‘Interesting’ is a subjective notion. One might distinguish several different categories of ‘interesting’ mathematical statements or problems. This article talks about a few of these categories with examples.

Many problems are interesting because they invoke a nifty, or surprising solution, a ‘trick’. It is enough to see and understand the solution to be satisfied. These are pedagogically frustrating to less mathematically mature students who can’t see these tricks as quickly.

An example might be a classification of a representation of a lie algebra whose proof is particularly nice, and involves a clever argument and no brute force calculations.

Some problems are not particularly difficult or consequential, but feel very solvable and compel us as mathematicians to want to solve them ourselves, for fun or to prove we can do it.

For example, recently I was wondering when the following equation has (positive) integer valued solutions of the form

Where .

This doesn’t seem difficult, I’ll just need to sit down and think about it for a bit. I’m not so curious that I feel the need to look up the answer, but I am curious about the process of solving the problem.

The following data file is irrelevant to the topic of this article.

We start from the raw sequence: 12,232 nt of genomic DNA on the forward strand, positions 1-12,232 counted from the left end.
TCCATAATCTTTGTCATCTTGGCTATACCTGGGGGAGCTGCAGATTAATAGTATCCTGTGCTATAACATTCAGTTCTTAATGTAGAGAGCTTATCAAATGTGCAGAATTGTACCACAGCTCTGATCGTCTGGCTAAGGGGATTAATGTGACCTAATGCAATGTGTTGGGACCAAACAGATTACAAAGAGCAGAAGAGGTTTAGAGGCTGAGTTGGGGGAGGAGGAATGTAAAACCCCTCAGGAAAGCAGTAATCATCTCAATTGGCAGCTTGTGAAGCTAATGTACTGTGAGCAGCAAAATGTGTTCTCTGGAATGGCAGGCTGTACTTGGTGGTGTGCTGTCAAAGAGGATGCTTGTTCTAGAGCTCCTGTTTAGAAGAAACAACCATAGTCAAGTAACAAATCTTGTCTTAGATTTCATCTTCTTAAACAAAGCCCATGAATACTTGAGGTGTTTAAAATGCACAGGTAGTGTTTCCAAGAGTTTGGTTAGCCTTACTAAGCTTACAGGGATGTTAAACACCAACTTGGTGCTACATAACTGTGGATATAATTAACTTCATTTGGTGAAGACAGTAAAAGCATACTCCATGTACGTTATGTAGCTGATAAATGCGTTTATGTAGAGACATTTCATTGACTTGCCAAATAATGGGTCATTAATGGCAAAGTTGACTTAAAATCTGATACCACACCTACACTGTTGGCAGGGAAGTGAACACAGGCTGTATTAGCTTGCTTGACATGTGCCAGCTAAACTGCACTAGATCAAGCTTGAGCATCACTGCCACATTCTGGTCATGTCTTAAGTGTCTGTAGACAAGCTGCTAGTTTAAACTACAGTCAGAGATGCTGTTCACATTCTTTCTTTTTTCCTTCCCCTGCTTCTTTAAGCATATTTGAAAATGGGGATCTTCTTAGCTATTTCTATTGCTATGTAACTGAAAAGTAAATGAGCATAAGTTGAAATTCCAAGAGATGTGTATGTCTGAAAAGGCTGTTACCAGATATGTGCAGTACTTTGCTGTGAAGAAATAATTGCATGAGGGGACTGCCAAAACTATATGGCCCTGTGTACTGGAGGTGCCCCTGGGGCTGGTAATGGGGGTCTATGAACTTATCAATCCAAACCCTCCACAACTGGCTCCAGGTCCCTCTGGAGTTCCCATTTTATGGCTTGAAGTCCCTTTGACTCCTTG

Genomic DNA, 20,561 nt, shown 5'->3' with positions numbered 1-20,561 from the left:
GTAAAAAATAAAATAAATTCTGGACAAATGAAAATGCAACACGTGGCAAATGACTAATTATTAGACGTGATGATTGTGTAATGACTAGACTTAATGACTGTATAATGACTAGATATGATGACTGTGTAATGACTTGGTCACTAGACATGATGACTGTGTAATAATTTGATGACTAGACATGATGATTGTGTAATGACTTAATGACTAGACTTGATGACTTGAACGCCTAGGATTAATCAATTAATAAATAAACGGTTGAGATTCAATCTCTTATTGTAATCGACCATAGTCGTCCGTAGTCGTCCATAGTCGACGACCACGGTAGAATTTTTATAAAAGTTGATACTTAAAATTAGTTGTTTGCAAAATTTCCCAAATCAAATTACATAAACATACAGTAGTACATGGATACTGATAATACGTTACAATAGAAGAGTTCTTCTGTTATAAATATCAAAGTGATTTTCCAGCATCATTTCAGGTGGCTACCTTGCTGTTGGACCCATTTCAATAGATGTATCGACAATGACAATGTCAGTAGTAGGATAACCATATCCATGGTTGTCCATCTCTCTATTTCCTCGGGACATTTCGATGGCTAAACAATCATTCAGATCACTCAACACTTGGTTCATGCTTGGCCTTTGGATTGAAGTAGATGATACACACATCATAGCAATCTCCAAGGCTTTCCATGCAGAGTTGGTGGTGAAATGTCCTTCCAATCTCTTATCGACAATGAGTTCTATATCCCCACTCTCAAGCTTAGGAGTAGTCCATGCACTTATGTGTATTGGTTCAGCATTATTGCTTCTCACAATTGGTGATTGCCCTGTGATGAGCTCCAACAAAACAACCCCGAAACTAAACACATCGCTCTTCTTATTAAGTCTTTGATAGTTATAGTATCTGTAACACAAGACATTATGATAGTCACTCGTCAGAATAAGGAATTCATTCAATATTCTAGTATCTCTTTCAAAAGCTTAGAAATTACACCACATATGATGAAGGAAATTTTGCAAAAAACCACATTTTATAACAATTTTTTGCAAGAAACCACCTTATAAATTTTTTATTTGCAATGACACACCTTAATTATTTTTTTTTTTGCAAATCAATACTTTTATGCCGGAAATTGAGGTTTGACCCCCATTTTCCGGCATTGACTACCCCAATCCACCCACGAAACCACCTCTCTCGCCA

Another example that requires more work is the problem of calculating derived quantities in the video game Kerbal Space Program. Such as the amount of ‘change in velocity’ needed to escape the atmosphere. Or the optimal trajectory for a rocket to ascend. This is one of the more inspiring applications of differential equations in my mind.

Some mathematics is interesting because it comes to a surprising conclusion. Examples might be the banach tarski ‘paradox’, or the limit of ratios of the look and say sequence. Or even more simply that there is a cross product on and . But not for any other .

It is inherently surprising that mathematics has nice results like this at all. It indicates some profundity in the discipline that motivates its study in a universal way. Having said that, please don’t talk to me about universal properties.

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